Pamlico County is a county located in the U.S. state of North Carolina. As of 2006, the population is 13,097 . Its county seat is Bayboro. Pamlico County is part of the New Bern, North Carolina, Micropolitan Statistical Area. History The county was formed in 1872 from parts of Beaufort County and Craven County. It was named for Pamlico Sound, which adjoins it. Pamlico County remains rural in character and flavor, although the last decade has brought a good deal of residential development, largely the result of northern retirees and investors attracted to the many miles of waterfront property. The county is anchored on the east by the Town of Oriental, a popular waystation for boaters traveling the Intracoastal Waterway, the unincorporated community of Olympia on the west and unincorporated Lowland on the east. New Bern, across the county line in Craven County to the west, is the primary trade area for Pamlico County. Law and government Pamlico County is governed by an elected, seven-member Board of Commissioners. The county is a member of the regional Eastern Carolina Council of Governments. Geography According to the U.S. Census Bureau, the county has a total area of 566 square miles (1,470 km2), of which, 337 square miles (870 km2) of it is land and 229 square miles (590 km2) of it (40.49%) is water. Townships The county is divided into five townships, which are numbered but not named. Adjacent counties Beaufort County, North Carolina - north Hyde County, North Carolina - northeast (across Pamlico Sound) Carteret County, North Carolina - southeast (across the Neuse River estuary) Craven County, North Carolina - southwest (across the Neuse River estuary) and west Demographics As of the census of 2000, there were 12,934 people, 5,178 households, and 3,717 families residing in the county. The population density was 38 people per square mile (15/km²). There were 6,781 housing units at an average density of 20 per square mile (8/km²). The racial makeup of the county was 73.17% White, 24.57% Black or African American, 0.53% Native American, 0.38% Asian, 0.02% Pacific Islander, 0.59% from other races, and 0.74% from two or more races. 1.32% of the population were Hispanic or Latino of any race. There were 5,178 households out of which 25.20% had children under the age of 18 living with them, 56.60% were married couples living together, 11.50% had a female householder with no husband present, and 28.20% were non-families. 25.00% of all households were made up of individuals and 12.10% had someone living alone who was 65 years of age or older. The average household size was 2.38 and the average family size was 2.81. In the county the population was spread out with 21.10% under the age of 18, 6.40% from 18 to 24, 25.80% from 25 to 44, 28.00% from 45 to 64, and 18.80% who were 65 years of age or older. The median age was 43 years. For every 100 females there were 101.40 males. For every 100 females age 18 and over, there were 99.80 males. The median income for a household in the county was $34,084, and the median income for a family was $41,659. Males had a median income of $31,806 versus $21,344 for females. The per capita income for the county was $18,005. About 11.80% of families and 15.30% of the population were below the poverty line, including 24.20% of those under age 18 and 13.40% of those age 65 or over. Pamlico County was first settled by the Europeans in the early 1700's. The area was already inhabited by the Pampticoe Indians. These Indians call Pamlico "TaTaku" which means where the land and the sea meet the sky. After the Tuscarora war in 1711, Scots and English colonist came to the area. Settlement was slow, however, because the county is on an isolated peninsula. The earliest settlements were at the heads of rivers, creeks and bays. The interior of the county was settled as the road system was developed. What is now known as Pamlico County was formed from part of Craven County in 1872 and from parts of Beaufort County in 1874 and 1875. Pamlico County is a rich environment of land (213,400 acres) and water (151,000 acres). A variety of habitats are found throughout the county, including open sound water, marshlands, and mixed pine and hardwood forests. This setting provides an extensive natural resource base for agriculture, forestry, fishing, and recreation. A large portion of the county's economic base is directly tied to farming, fishing, forestry and tourism, with the recreation and retirement industry becoming a more important part of the economy. Thus, the economic base of the county is very closely tied to the natural environment. The county is largely bordered by water: Goose Creek and Pamlico River on the north, the Upper Broad Creek forms the county's western boundary with Craven County: Pamlico Sound lies to the east; and the Neuse River to the south. The mixture of farmlands, trees, marshes and open waters makes Pamlico County and attractive place to live, work and visit. Pamlico was formed in 1872 from Craven and Beaufort counties. It was named after the sound of the same name. Pamlico was the name of an Indian tribe in eastern North Carolina. There was a Pamptecough Precinct in North Carolina as early as 1705, but it was changed to Beaufort about 1712. It is in the eastern section of the state and is bounded by Pamlico Sound, Neuse River and Craven and Beaufort counties. The present area is 336.94 square miles and the 2000 population was 12,934. Court was held at an old store in Vandimere until 1876. In that year, an act was passed authorizing the commissioners to submit to a vote of the people the question of moving the county seat from Vandimere to some other place. Bayboro was made the county seat. It was incorporated in 1881. Pamlico County was formed from part of Craven County in 1872, and from parts of Beaufort County in 1874 and 1875. The first permanent European settlers arrived in the early 1700s. The area was inhabited by the Pampticoe Indians, part of the Algonquin Indian Nation, from whom Pamlico got its name. These Indians referred to the area as "TaTakua," or where the land and sea meet the sky. After the Tuscarora War in 1711, Scots-Irish and English colonists came tot he area. Settlement was slow, however, because the county is on an isolated peninsula. the earliest settlements were at the heads of the rivers, creeks, and bays. The interior of the county was settled as the road system was developed. Pamlico County, North Carolina reflects the many diverse aspects of this rural eastern North Carolina county. When people say coastal North Carolina there is a tendency to think of the Outer Banks, Cape Hatteras, Ocracoke, and Atlantic Beach. This is just the "tip" of eastern North Carolina. Pamlico County with its population of around twelve thousand people offers a wide cross-section of interests, backgrounds, and talents. Pamlico County is essentially a peninsula surrounded by the Neuse River, Pamlico Sound, the Bay River, and the Pamlico River. Exactly how much shoreline the county has may be subject to debate but there is no denying that there is a lot of waterfront property. Protected by the Outer Banks and surrounding counties of Carteret, Craven, and Beaufort, Pamlico County boasts of miles and miles of pristine estuarial waters. They are the perfect environment for fish, waterfowl, marshland, and people that enjoy such a habitat. There are towns in Pamlico County that have more sailboats than people. Oriental, North Carolina is known as the "Sailing Capital of North Carolina." Sailing is not just a pastime here, it’s a way of life. Pamlico County has a rich history. Indian artifacts testify to the county’s early inhabitants. Land records date grants from the King of England to colonial farmers and many residents can trace their family’s genealogy to these times. Add the spice of pirate lore, including the famous Edward Teach or Blackbeard as he was known, and you start to get the flavor of this special place. Until more recent times Pamlico County was focused primarily on farming and fishing. Traveling through the county you pass farms and timberland on your way to the many quaint fishing villages nestled among the creeks, forests, and farmland. Here time seems to pass a little slower and you have to accustom yourself to return the wave of friends you haven’t met yet. No wonder Pamlico County has become such a popular destination for tourists, hunters, fishermen, sailors and retirement. Pamlico County was named for Pamlico Sound, which in turn was named for an Indian tribe that once inhabited the northern fringes of the county. Perhaps four to five hundred Indians occupied the area during the time of exploration and early settlement. Belonging mainly to the Algonquians, the tribes were the Pamlico, Neuse, Bay River, Coree, and possibly the Tuscarora and Woccon. Until the smallpox hit them around 1686, the Pamlico were the most numerous. At Nottingham Point near Arapahoe, the earliest known gravestone in the county is dated 1745. But historians know the area was settled long before that. In fact, some have theorized that the ships of Sir Walter Raleigh’s first expedition may have touched Pamlico's shores in 1584 or 1585. In any case, scores of settlers were living at the mouths of rivers and creeks and along the Neuse and Pamlico Rivers (in what is now Pamlico County) by the time the Tuscarora Indian War broke out in 1711. After it ended in 1713, all Indians soon left the area. Alliance Settled in 1890s and named for the Farmers Alliance Movement. Alliance, a 2-square-mile town on either side of N.C. 55, is the municipality between Grantsboro and the Pamlico County seat of Bayboro. The town, incorporated in 1965, has a mile-long stretch of retail businesses, restaurants and shops lining N.C. 55 and a main street running parallel to the highway, but hidden from its view. Taking the fork left, just after passing the Pamlico Square shopping mall brings the driver coming from New Bern over a one-lane bridge and along broad fields, gently into the old residential and service area of the town. There are homes, churches, barber and beauty shops, the busy Senior Service Center and the Human Services complex along the way to a curving exit back to the highway. Alliance was named for the Farmers Alliance Movement. Several decades ago, it was the central site for most of the utilities in Pamlico County and as a result of a stockpile of funds from franchise taxes it received, the town does not have a property tax for its nearly 800 residents. The town provides residents with streetlights and maintains its own roads. Fire service is provided through the Triangle Voluntary Fire Department. The town has a unique form of electing town leaders. Five board seats are open and the highest vote-getter in each election assumes the job of mayor, a position currently held by Ed Riggs. According to the Pamlico County Historical Association, what is now the town of Alliance was once (1880s) two school districts – Oak Grove and Logger Head, which later became the community of Camperville. The postal service has operated in the community since 1890 when Albin B. Campen was appointed the first postmaster. Years later when farmers united and formed the Farmers Alliance, the people from the two school districts came together and named the community Alliance. Though the town has a business district, farming has historically been the chief industry, and today, agricultural fields are still prevalent inside the town limits and on lands bordering Alliance. Arapahoe Arapahoe has long had a strong sense of community, and when consolidation closed the town’s elementary school in the mid-1990s, residents came together to build the Arapahoe Charter School. The school has consistently ranked among the top charter schools in the state since its inception in 1997. The school provides kindergarten through middle school for nearly 400 students, in small classes. Charter schools are in the public school system, although under state charter guidelines they are self-governed on the local level. Legend has it Arapahoe was first known as “Cross Roads,” with several versions of how it became Arapahoe. One is it was named for Indians in the area, who traveled a sand ridge trail south to the river that later became the footprint for N.C. 306. Another story is the town was named for a racehorse owned by a prominent citizen. Either way, the town was settled early in the eighteenth century. A post office was established in 1886 and the town was incorporated in 1920. Because N.C. 306 and the old Indian trail follow the sand ridge left by Silurian Period oceans, Arapahoe and Grantsboro are among the highest points in the 350 square miles of Pamlico County, at 39 feet above sea level. Bayboro Bayboro is the county seat of rural Pamlico County, one of nine municipalities spread throughout a 350-square-mile county of farmlands, forests, creeks and river shorelines. The town is centrally located in the county, within about 1.5 square miles bordered by Bay river and the town of Alliance, woods, farm fields and swampland. The town businesses include restaurants, a hotel catering to hunters, a coffee shop, some convenience stores, farm and marine supply stores, banks and a bookstore. The town of more than 700 residents, named for the Bay River, was settled in the 1800s, and incorporated in 1881. Grantsboro At the intersection of Pamlico’s two main highways, N.C. 55 and N.C. 306, the town of Grantsboro is 15 miles from Oriental to the east and from New Bern to the west. It was incorporated in 1998, mainly as a response to rumored annexation plans by the adjacent town of Alliance. The town has had but one mayor in its 22-year history, Clifton Stowe, who presides over a five-person town board for the population of nearly 800 people. Perched on a sand ridge, Grantsboro shares with Arapahoe claim to being the highest point in the county. Being 39 feet above sea level is a distinct advantage both for staying dry during hurricane and Nor'wester and for insurance purposes. According to the Pamlico County Historical Association, Grantsboro was named for William Grant, a New York bachelor who came as a peddler to the area with his “pack upon his back.” He built two store buildings, bringing his clientele to him, and the community of Grantsboro was on its way to commercial development. Hobucken & Lowland "Goose Creek Island" was formerly part of Beaufort County. In 1874, Hobucken and Lowland citizens voted to become part of Pamlico County. Around 1900, a post office was established for the area. The island is a magnet for fishermen and duck hunters and is home to a unit of the U.S. Coast Guard, which is located on the Intracoastal Waterway. Minnesott Beach Developed as resort area on Neuse River by the Hardison family after World War I, the town’s name is derived from an Indian word said to mean, "land of sky and blue water." Older visitors remember it as a resort community that flourished on the shores of the Neuse in the 1920s. Today, younger visitors come to one of several summer camps established along the river. Oriental Oriental is nestled amid five creeks along the Neuse River and connected to the Intracoastal Waterway via a ten-foot deep channel. Settled in 1870, residents wanted to establish a post office when they found the town first needed an official name. One resident recalled seeing the nameplate from the steamship "Oriental" at a friend’s house in Manteo; the steamer had wrecked off the coast of Cape Hatteras in 1862 while under the commission of the Union Army. The town of Oriental was officially incorporated in 1899. Today, with more power and sailboats in residence than people, it has earned its reputation as being "The Sailing Capitol of North Carolina." Reelsboro No one seems to know how Reeslboro got its name, but it seems likely that it was named for the Reel families. Reelsboro is situated in a very sandy area. Before the hard surfaced roads were built, cars had to wind (or perhaps "reel") around to keep from getting stuck in it. When the railroad came to Pamlico County, one of the stops was named "Reelsboro." Its post office was established in 1891. Stonewall Stonewall was incorporated in 1870 when it was still part of Craven County. Citizens first wished to name the town "Jackson" for the owner of a local mill. But since there was already a town with that name in North Carolina, "Stonewall" was selected - presumably in honor of General T. J. "Stonewall" Jackson. It was home to Pamlico County’s first post office, which was established after the Civil War, and the original site of the county courthouse before it was moved to Bayboro. Vandemere At one time, the Indian village of "Secotan" was located here. Later, it was renamed by the wife of a former Union Army surgeon who settled here in the 1870s. Its new name was derived from the words "van" (the German word for "village") and De Mere" (French for "by the sea"). Vandemere is situated on a point where Vandemere Creek flows into the Bay River. It was incorporated in 1874 and was the county seat from 1872 (when Pamlico County was formed) to 1876. A growing government and cultural complex greets visitors entering the county from the New Bern area. It includes the town post office, Grantsboro’s new town hall and the Pamlico County Heritage and Visitors Center. The museum project has been the successful work of the Pamlico County Historical Association, which has raised more than $800,000 through donations, grants and fund-raisers to build a 6,000-square foot museum showcasing the county’s history of forestry, farming and fishing. In addition to the main structure, plans call for development of a Heritage Village, complete with a 1900s farmhouse and school house, a blacksmith shop and a grain mill along with a fish house and a fishing trawler. Information courtesy of Wikipedia and other sources.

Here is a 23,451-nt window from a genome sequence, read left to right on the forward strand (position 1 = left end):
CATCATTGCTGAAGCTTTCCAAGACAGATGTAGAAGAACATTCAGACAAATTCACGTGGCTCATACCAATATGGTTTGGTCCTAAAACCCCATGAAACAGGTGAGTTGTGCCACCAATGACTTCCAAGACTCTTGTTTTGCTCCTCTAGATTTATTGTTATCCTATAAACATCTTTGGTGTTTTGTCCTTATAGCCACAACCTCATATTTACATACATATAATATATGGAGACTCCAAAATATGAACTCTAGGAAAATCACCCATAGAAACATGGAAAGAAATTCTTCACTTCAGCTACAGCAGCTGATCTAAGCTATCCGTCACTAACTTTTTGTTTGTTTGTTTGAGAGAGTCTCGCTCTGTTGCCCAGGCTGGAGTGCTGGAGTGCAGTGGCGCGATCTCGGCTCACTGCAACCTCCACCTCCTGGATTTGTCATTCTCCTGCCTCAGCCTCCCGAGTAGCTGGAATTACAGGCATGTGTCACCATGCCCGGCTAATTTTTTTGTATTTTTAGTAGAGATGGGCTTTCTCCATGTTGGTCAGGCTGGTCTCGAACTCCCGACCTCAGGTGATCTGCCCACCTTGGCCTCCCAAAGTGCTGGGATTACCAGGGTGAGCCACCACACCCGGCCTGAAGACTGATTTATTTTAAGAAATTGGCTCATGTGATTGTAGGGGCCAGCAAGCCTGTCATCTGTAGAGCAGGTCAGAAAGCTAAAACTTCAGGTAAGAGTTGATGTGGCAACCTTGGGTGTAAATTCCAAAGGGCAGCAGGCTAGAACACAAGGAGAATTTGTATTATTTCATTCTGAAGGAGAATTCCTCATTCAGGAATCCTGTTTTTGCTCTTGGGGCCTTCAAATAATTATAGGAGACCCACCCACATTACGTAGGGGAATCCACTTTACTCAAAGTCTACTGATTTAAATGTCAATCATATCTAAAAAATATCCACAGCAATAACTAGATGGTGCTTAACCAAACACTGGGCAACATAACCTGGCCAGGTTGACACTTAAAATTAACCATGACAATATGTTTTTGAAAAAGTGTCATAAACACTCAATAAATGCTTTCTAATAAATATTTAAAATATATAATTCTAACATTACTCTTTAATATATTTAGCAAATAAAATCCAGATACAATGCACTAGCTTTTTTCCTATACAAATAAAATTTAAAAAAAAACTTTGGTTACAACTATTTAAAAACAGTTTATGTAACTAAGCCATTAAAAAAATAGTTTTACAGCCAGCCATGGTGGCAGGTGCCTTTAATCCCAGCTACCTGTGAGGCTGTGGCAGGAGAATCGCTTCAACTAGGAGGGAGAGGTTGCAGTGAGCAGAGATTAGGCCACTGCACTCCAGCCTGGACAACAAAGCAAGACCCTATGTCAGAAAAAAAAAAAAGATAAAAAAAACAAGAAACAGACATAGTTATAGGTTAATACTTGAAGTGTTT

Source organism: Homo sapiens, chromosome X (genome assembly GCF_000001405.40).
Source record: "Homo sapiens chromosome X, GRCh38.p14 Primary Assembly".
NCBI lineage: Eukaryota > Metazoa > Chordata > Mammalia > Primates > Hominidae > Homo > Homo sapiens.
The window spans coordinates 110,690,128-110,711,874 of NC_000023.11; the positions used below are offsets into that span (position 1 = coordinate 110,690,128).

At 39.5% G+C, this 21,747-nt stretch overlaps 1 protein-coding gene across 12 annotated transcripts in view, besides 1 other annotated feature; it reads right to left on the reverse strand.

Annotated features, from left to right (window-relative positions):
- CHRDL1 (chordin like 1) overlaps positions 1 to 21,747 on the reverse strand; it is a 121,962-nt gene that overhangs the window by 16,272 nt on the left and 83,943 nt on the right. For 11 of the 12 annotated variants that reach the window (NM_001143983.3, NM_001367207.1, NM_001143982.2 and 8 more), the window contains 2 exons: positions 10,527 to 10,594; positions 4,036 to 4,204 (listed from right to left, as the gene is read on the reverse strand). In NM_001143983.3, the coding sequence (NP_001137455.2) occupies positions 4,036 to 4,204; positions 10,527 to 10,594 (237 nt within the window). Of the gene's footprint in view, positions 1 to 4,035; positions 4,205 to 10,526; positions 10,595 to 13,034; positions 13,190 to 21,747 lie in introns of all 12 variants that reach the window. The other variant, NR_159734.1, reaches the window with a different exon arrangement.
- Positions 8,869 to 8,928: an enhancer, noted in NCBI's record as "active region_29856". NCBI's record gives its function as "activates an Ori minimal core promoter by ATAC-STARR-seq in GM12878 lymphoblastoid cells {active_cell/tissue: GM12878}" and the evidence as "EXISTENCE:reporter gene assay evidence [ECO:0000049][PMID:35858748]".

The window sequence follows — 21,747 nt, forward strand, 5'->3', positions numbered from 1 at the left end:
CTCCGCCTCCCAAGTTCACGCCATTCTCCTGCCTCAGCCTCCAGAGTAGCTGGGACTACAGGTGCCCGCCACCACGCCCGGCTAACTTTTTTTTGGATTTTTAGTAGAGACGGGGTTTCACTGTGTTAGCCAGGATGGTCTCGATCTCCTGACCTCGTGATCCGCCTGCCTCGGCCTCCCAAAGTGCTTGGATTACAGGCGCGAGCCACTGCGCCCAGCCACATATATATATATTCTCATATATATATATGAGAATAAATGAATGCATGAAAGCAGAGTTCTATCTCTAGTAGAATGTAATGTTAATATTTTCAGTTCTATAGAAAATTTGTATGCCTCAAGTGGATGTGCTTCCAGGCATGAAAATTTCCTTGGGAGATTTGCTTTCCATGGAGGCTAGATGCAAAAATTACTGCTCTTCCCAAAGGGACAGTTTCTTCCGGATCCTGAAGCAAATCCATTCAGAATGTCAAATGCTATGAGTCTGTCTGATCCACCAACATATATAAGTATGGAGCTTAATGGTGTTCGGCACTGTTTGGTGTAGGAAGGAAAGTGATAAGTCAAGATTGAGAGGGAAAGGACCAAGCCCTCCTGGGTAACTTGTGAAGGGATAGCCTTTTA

Back to Pamlico County Page
© 2005-2011 Diane Siniard